“I would call it overpromising. Brands that created bots with a structured request or utility like Domino’s or in retail were easy. But bots that tried to break out of the utility and be chatbots became the problem.”

— Joe Corr, Creative Tech Director, who built the Domino’s bot.

Dan Miller (Lead Analyst-Founder at Opus Research) moderated the keynote panel with Dr. William Meisel, President TMA Associates and Editor of LUI News, Jay Wilpon, SVP, Natural Language Research, Interactions Brian Garr, COO at Cognitive Code.
As many before him, Jay emphasized to strictly focus on a narrow domain, and doing so not only for the NLU, but speech recognition as well. After some success in SR and NLU, the next area has to be NLGeneration and Sentence Planning. Brian, said there is no Uncanny Valley  in the Text to Speech. mentioned how much opportunity is being lost, by trying to minimize the duration of IVR calls, instead of engaging with the customer. Bill Meisel: “The closest thing to plugging a wire into your brain, is using spoken language.”

Michael McTear, Professor, Ulster University, asked in his presentation: What Is So New About Chatbots? Haven’t we seen it all before?

“Most chatbots disappoint. Outside of narrow applications, current chatbots are hard to use and frustrate customers with outright usability failures like not setting expectations or acting in unexpected ways. With the hype around bots, everyone is running around like headless chickens to build bots that will solve every existing problem in the world.”
“Tools make it easy to create dialogs but do not guarantee good dialog design”
“What we fail to realize is that underlying technologies like A.I./NLP (natural language processing) are not advanced enough to give us that natural conversational experience for everything, and we often end up with setting wrong expectations ”

Takeaways from Mike’s session:

  • Don’t ignore lessons from the past
  • Get involved in current initiatives in the Speech community
  • AVIxD: Association for Voice Interaction Design
  • W3C community: Standards for Virtual Agents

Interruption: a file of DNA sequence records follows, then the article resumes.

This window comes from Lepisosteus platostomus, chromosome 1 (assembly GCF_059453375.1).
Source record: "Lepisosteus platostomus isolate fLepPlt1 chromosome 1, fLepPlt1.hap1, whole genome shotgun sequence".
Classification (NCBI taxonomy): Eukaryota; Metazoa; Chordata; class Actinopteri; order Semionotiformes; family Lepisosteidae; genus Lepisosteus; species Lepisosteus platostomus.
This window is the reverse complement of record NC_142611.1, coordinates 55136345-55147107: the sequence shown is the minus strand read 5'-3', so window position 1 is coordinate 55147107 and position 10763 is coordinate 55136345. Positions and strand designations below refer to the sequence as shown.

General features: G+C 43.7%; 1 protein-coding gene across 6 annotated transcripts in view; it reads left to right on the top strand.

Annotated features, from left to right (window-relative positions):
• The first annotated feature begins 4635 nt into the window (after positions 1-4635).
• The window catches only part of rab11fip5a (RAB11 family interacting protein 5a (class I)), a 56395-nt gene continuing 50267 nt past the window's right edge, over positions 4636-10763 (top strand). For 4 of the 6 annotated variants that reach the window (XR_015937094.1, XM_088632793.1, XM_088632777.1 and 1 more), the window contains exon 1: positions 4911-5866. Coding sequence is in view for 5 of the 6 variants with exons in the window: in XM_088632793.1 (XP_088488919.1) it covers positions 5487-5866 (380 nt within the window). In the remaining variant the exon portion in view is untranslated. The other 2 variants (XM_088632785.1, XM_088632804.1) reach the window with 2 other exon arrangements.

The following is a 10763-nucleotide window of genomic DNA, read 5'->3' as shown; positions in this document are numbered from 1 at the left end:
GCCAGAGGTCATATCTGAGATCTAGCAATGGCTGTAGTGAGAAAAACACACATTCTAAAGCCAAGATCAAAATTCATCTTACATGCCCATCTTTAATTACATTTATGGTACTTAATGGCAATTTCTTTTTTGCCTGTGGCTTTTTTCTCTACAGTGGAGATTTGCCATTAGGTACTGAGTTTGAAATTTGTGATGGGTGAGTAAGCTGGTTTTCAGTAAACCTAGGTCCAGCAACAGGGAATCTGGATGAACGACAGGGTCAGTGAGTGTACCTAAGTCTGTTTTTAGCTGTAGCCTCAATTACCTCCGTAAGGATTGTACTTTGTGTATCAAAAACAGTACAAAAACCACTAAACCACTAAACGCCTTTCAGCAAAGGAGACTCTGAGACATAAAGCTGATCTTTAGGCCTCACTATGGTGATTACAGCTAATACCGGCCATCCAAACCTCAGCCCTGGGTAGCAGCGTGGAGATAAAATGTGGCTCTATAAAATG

• Conversation may be natural but that doesn’t make it easy

Dan Miller (Lead Analyst-Founder at Opus Research) talked in his own session about Voice Services in the World of Bots. He stressed the importance of a single “truth” when communication through multiple “channels”.


Speech Technology and chatbots seem to hit a nerve more easily than other UX technologies. I have never heard lots of complains about the many poorly designed Websites out there. We simply used to make fun of companies that would had animated GIFs on their sites. Also, I don’t think there is too much emotional energy in discussions where we complain about the many poorly engineered and designed mobile apps, we simply don’t install or uninstall them. This seems to be different with voice and chat apps. The emotional energy, with which people complain about poorly behaving chatbots and for instance Alexa Skills is quite remarkable.


Conversational UI is a Minefield

With VR/AR user interfaces, we leave behind the 2D communication of the mouse pad as we move toward saying exactly what we mean or want. Once used to “talking” with Siri or Alexa, users tend to use voice elsewhere. Chatbots seem to be a transitional step to a future where we “talk” to services. This presentation focuses on voice vs. chat user interfaces and introduces attributes of good chatbot user interfaces.

SpeechTEK 2017 was a great success. This long running conference attracted many 1st time attendees, which in my opinion and by my observation didn’t get disappointed. The quality of the presentations was mostly great sometimes outstanding and I’m already looking forward to SpeechTEK 2018: April 9 – 11, 2018. Renaissance Washington, DC Hotel, Washington, DC.